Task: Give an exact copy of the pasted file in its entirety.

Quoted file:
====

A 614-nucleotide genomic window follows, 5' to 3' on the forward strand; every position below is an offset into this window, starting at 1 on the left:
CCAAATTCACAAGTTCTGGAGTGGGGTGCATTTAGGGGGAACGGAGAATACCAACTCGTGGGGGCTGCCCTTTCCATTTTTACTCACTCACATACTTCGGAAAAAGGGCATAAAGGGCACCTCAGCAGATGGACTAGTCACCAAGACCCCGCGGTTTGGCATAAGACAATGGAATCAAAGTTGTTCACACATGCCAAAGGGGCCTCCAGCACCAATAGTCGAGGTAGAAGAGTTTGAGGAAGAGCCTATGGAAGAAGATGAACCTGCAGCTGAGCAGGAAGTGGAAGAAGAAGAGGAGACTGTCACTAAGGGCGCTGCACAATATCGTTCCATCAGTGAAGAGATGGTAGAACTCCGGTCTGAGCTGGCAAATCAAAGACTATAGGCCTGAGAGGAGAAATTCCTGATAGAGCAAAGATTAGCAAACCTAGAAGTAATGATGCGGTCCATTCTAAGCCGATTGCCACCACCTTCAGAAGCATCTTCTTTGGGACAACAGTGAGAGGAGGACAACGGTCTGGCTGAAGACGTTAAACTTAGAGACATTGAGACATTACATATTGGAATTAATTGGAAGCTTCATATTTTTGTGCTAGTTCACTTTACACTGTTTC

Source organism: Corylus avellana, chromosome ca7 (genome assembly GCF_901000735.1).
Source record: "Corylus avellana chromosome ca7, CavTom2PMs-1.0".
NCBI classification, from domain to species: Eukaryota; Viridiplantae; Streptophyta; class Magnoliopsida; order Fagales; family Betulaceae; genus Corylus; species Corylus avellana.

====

A 614-nucleotide genomic window follows, 5' to 3' on the forward strand; every position below is an offset into this window, starting at 1 on the left:
CCAAATTCACAAGTTCTGGAGTGGGGTGCATTTAGGGGGAACGGAGAATACCAACTCGTGGGGGCTGCCCTTTCCATTTTTACTCACTCACATACTTCGGAAAAAGGGCATAAAGGGCACCTCAGCAGATGGACTAGTCACCAAGACCCCGCGGTTTGGCATAAGACAATGGAATCAAAGTTGTTCACACATGCCAAAGGGGCCTCCAGCACCAATAGTCGAGGTAGAAGAGTTTGAGGAAGAGCCTATGGAAGAAGATGAACCTGCAGCTGAGCAGGAAGTGGAAGAAGAAGAGGAGACTGTCACTAAGGGCGCTGCACAATATCGTTCCATCAGTGAAGAGATGGTAGAACTCCGGTCTGAGCTGGCAAATCAAAGACTATAGGCCTGAGAGGAGAAATTCCTGATAGAGCAAAGATTAGCAAACCTAGAAGTAATGATGCGGTCCATTCTAAGCCGATTGCCACCACCTTCAGAAGCATCTTCTTTGGGACAACAGTGAGAGGAGGACAACGGTCTGGCTGAAGACGTTAAACTTAGAGACATTGAGACATTACATATTGGAATTAATTGGAAGCTTCATATTTTTGTGCTAGTTCACTTTACACTGTTTC

Source organism: Corylus avellana, chromosome ca7 (genome assembly GCF_901000735.1).
Source record: "Corylus avellana chromosome ca7, CavTom2PMs-1.0".
NCBI classification, from domain to species: Eukaryota; Viridiplantae; Streptophyta; class Magnoliopsida; order Fagales; family Betulaceae; genus Corylus; species Corylus avellana.